Posted by: Omar C. Garcia | October 19, 2009

Shackleton’s Want Ad

Ernest Shackleton is one of my historical mentors. He lived during the Heroic Age of Antarctic Exploration, the period from 1897–1922 during which sixteen major expeditions from eight countries focused on the Antarctic continent. Shackleton first ventured to Antarctica in 1901 aboard the Discovery as a member of the well-financed National Antarctic Expedition under the command of Robert F. Scott. Although this was the best equipped scientific expedition to Antarctica to that date, Scott and his team failed to reach the South Pole.

Shackleton returned to Antarctica in 1908 aboard the Nimrod as a member of the British Antarctic Expedition. By January 9, 1908, Shackleton and three companions had trudged to within 96 miles of the South Pole. However, finding themselves dangerously short of supplies, Shackleton made the most difficult decision of his life — he turned his men toward home. He later told Emily, his wife: “I thought you’d rather have a live donkey than a dead lion.”

In 1911, the Norwegian explorer Roald Amundsen and the British explorer Robert F. Scott led their respective expeditions to Antarctica in an attempt to reach the South Pole. On December 14 of that year, Amundsen arrived at the pole a month before Scott. Sadly, Scott and his four companions died on their return journey.

In 1914, with the prize of the pole already having been claimed by Amundsen, Shackleton set his sights on an ambitious new challenge — a trans-Antarctic expedition from the Wedell Sea to the Ross Sea. He hoped to be the first to cross the cold continent on foot. Shackleton described this expedition as “the last great polar journey that can be made.”

Shackelton's Want AdIn December 1914, Shackleton set out with twenty-eight men on the Imperial Trans-Antarctic Expedition. He is credited with running the most successful want ad in history: “Men wanted for Hazardous Journey. Small wages, bitter cold, long months of complete darkness, constant danger. Safe return doubtful. Honour and recognition in case of success.”

I am inspired by Shackleton’s want ad, but even more so by the hundreds who responded to the ad. Out of these applicants, Shackleton carefully chose and built his crew around a core of experienced workers. He looked for people who shared his vision and enthusiasm for exploration, optimists, those who wouldn’t flinch at menial tasks, and those who had the expertise he lacked. He made sure that every man he hired knew exactly what was expected of him.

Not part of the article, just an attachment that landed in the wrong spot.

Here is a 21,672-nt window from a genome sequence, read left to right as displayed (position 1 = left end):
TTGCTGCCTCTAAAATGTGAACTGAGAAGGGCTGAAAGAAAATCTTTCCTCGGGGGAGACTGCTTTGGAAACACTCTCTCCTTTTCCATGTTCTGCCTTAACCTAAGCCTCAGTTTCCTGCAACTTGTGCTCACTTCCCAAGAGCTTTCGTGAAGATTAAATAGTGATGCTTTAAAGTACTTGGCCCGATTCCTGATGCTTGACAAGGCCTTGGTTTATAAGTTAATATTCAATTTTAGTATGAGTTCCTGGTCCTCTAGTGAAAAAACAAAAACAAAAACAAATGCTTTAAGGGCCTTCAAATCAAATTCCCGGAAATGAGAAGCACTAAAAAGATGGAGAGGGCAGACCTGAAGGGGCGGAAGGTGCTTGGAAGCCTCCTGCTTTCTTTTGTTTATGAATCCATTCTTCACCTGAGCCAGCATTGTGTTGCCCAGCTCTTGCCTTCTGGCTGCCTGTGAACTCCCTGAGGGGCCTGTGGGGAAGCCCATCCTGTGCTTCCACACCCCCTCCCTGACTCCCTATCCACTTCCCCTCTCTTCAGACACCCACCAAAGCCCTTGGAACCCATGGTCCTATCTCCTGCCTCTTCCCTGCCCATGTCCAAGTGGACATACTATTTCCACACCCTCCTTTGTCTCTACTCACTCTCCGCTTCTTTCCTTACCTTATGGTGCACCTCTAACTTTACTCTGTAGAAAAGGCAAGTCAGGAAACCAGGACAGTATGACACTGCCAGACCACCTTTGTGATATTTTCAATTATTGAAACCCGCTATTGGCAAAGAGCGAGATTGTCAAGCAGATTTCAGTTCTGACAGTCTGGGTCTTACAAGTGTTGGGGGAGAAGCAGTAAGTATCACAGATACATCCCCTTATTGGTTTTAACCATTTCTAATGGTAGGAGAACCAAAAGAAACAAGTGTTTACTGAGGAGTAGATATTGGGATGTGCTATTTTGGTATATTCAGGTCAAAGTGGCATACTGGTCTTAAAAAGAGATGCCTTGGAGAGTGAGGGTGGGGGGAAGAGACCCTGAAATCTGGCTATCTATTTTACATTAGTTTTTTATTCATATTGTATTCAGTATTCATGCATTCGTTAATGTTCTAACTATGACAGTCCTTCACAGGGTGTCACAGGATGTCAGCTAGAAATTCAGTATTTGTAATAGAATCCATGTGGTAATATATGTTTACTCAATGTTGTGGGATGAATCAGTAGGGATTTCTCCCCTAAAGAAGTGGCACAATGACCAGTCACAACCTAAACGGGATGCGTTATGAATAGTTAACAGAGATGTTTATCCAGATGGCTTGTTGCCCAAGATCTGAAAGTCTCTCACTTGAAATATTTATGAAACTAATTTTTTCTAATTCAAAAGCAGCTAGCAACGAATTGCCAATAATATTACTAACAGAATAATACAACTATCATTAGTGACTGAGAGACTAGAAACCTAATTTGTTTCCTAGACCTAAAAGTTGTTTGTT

Shackleton’s wise selection of a crew proved crucial to their survival when the Endurance, their ship, was trapped in the ice pack and later crushed. Shackleton and his men survived a twenty-month ordeal — one of the greatest survival stories of all time. After reaching Elephant Island, Shackleton selected a few men and made a daring attempt to reach a whaling station on South Georgia Island in a small lifeboat. He promised the men he left behind that he would return for them. Every day a man was assigned to watch for Shackleton’s return. Shackleton did return and rescued every member of his crew. All of his men survived in good health and in good spirits.

Long before Shackleton placed his ad in a local newspaper, God has been looking for and recruiting adventurous individuals willing to risk it all to advance His purposes and declare His glory among the nations. What will it take to advance His purposes? In the words of A.W. Tozer, “… every advance that we make for God and for His cause must be made at our inconvenience. If it does not inconvenience us at all, there is no cross in it! If we have been able to reduce spirituality to a smooth pattern and it costs us nothing — no disturbance, no bother and no element of sacrifice in it — we are not getting anywhere with God. We have stopped and pitched our unworthy tent halfway between the swamp and the peak.”

The truth is that many will get to the end of life’s journey wondering what God could have done in and through their lives had they been willing to give Him everything. I don’t want to have those kinds of regrets at the end of my journey. Instead, I want to go beyond — to go and to do and to engage with others for God’s glory. I am willing to risk it all for His purposes, to live passionately and adventurously for God, and to give Him everything. Doing so is costly, but failing to do so is even costlier. So, don’t settle for mediocrity and comfort. Sign on for the adventure of a lifetime!

• • • • •

Check out my reading list on Sir Ernest Shackleton under the Adventure | Exploration section of my Books page.


  1. This article made my day!

    Thank you.

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